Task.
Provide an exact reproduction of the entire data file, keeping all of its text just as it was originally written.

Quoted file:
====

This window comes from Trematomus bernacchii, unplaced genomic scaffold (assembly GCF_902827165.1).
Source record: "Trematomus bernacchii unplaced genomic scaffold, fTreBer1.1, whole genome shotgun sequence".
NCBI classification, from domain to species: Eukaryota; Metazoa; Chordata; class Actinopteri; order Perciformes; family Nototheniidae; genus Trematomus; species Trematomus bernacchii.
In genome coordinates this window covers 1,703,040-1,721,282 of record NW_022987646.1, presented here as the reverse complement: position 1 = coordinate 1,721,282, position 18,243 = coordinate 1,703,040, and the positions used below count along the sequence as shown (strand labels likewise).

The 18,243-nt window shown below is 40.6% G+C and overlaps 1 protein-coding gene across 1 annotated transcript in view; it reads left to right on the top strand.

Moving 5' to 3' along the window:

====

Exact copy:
This window comes from Trematomus bernacchii, unplaced genomic scaffold (assembly GCF_902827165.1).
Source record: "Trematomus bernacchii unplaced genomic scaffold, fTreBer1.1, whole genome shotgun sequence".
NCBI classification, from domain to species: Eukaryota; Metazoa; Chordata; class Actinopteri; order Perciformes; family Nototheniidae; genus Trematomus; species Trematomus bernacchii.
In genome coordinates this window covers 1,703,040-1,721,282 of record NW_022987646.1, presented here as the reverse complement: position 1 = coordinate 1,721,282, position 18,243 = coordinate 1,703,040, and the positions used below count along the sequence as shown (strand labels likewise).

The 18,243-nt window shown below is 40.6% G+C and overlaps 1 protein-coding gene across 1 annotated transcript in view; it reads left to right on the top strand.

Moving 5' to 3' along the window: